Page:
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Re: XML Core WG needs input on xml:lang=""

From: John Cowan <jcowan@reutershealth.com>
Date: Fri, 2 Aug 2002 10:52:07 -0400 (EDT)
Message-Id: <200208021505.LAA07182@mail2.reutershealth.com>
To: chris@w3.org
Cc: w3c-xml-plenary@w3.org, jcowan@reutershealth.com (John Cowan), w3c-i18n-ig@w3.org, xml-editor@w3.org, w3c-xml-core-wg@w3.org

Chris Lilley scripsit:

> Aha. The last part of your sentence means this is a rather different
> proposal than I had thought.

Please note that this part was in error. xml:lang="" *may* signal that
that a non-human language is in use, but does not require it: it is
formally the same as not using xml:lang at all.

> A question. Is
> 
> <foo/>
> 
> thus equivalent to
> 
> <foo xml:lang="und"/>
> 
> and not equivalent to
> 
> <foo xml:lang=""/>

No, the first and third are equivalent.

> In other words, what is asserted by the absence of xml:lang on the
> root element?  Is it an absence of information or is it some form of
> positive assertion?  I would suggest that it is an absence of
> information. For example, a program that pulls text from a
> multilingual database, or accepts human input, and makes little xml
> instances containing this text. The program does not know what
> language is, so it says nothing. This is not the same as the text
> being in an unknown language.

Yes, absolutely.

> Is "" appropriate for "undeclaring" a previously declared language?
> Would "nal" or somesuch (by analogy with NaN for numbers) not be more
> appropriate for non-human languages? You could then declare the value
> of xml:lang to be "" or "xml:nal" or "an RFC 3066 code" and keep "" to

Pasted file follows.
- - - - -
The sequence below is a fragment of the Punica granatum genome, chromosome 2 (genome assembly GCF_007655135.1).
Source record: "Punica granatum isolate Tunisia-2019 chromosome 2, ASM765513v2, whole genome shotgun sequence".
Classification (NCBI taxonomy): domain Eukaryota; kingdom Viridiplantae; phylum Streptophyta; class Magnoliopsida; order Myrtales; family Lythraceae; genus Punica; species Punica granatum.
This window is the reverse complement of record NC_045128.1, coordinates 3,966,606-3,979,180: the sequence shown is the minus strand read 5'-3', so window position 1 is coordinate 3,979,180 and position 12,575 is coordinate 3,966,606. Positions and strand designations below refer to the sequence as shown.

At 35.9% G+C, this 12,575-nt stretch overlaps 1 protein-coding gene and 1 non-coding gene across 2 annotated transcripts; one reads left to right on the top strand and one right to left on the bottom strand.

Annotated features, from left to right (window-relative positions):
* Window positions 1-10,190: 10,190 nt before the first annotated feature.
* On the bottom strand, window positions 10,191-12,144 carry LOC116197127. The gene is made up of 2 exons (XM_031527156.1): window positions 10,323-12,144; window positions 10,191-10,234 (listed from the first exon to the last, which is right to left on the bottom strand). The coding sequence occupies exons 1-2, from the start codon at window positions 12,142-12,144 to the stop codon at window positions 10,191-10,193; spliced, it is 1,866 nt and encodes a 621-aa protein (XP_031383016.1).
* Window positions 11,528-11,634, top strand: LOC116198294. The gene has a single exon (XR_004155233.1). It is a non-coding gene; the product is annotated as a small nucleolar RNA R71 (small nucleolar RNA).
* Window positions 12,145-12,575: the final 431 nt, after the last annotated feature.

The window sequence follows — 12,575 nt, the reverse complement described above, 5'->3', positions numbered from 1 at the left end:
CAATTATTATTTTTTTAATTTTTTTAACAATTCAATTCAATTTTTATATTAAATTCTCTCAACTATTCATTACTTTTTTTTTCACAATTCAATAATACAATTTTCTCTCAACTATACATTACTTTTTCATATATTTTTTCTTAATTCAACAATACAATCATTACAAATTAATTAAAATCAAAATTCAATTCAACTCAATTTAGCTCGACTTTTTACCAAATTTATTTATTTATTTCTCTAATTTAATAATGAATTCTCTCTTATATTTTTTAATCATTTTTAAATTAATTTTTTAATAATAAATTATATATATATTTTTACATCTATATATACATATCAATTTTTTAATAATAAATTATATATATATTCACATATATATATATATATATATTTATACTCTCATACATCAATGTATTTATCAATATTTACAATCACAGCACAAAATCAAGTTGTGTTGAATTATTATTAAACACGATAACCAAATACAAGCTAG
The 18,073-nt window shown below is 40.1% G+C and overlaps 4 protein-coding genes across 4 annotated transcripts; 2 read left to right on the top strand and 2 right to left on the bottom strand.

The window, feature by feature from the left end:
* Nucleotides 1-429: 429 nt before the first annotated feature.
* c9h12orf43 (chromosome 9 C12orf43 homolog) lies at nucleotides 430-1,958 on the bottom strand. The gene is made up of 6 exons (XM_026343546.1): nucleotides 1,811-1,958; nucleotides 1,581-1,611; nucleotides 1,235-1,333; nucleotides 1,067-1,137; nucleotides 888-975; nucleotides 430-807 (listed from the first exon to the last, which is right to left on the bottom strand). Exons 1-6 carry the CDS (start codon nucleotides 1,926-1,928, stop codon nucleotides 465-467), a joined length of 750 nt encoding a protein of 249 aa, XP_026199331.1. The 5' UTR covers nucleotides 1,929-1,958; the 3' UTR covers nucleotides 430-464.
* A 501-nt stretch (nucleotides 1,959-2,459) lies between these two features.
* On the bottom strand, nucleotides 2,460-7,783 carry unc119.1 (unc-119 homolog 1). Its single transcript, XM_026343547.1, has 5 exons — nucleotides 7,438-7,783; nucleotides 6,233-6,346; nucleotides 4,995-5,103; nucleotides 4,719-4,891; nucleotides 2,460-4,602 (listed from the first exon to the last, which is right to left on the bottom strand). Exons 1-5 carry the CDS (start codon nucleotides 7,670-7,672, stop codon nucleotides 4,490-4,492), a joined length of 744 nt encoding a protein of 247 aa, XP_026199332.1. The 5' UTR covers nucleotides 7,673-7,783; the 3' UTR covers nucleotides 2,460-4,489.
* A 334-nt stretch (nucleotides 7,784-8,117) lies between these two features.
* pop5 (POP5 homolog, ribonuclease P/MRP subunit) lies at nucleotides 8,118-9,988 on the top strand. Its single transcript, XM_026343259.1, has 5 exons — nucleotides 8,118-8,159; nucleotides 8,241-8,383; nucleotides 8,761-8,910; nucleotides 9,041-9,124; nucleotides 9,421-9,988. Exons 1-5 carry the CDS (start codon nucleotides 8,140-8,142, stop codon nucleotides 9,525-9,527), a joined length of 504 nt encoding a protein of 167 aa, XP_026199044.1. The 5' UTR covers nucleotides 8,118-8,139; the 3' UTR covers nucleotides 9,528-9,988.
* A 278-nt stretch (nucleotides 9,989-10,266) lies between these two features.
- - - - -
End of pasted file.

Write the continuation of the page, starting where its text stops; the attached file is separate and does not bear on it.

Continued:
> mean "undeclare" rather than "declare a specific thing". 

Non-human languages are simply out of scope for xml:lang, so what we
are showing here is that xml:lang is effectively undefined in the
inner scope.  There is no need for an explicit code (also "nal" is
reserved for use by the ISO 639-2 registration authority).

> Lets consider this example and discuss what value of xml:lang is
> suitable on the 'artefact' element:
> 
> <archeologicalReport>
>  <abstract xml:lang="en">
>   <para>During excavations, a stone was found with writings in a
>   previously unknown language:
>     <artefact>Zibble forg</artefact>
>   </para>
>  </abstract>
>  <abstract xml:lang="fr">
>   <para>Pendant des fouilles, une pierre a été trouvée avec
>     des écritures dans une langue précédemment inconnue :
>     <artefact>Zibble forg</artefact>
>   </para>
>  </abstract>
> </archeologicalReport>
> 
> The text on the stone is in a human language but we don't know which
> one. The example above erroneously (by inheritance) labels it as being
> in english, and a second copy as being in french. So xml:lang needs to
> be set on both 'artefact' elements.
> 
> Would "und" or "" be the appropriate choice here?

"und".

> Second question, for the root element - it has no text content and two
> children in different languages. Would "und" be appropriate here?
> Doesn't seem like it - the two languages of the content of the element
> are both known. Is "" apropriate? Seems not either

Yes, "" is appropriate here (which is the same thing as not having any).

-- 
John Cowan  jcowan@reutershealth.com  www.reutershealth.com  www.ccil.org/~cowan
Consider the matter of Analytic Philosophy.  Dennett and Bennett are well-known.
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Received on Friday, 2 August 2002 10:54:52 GMT

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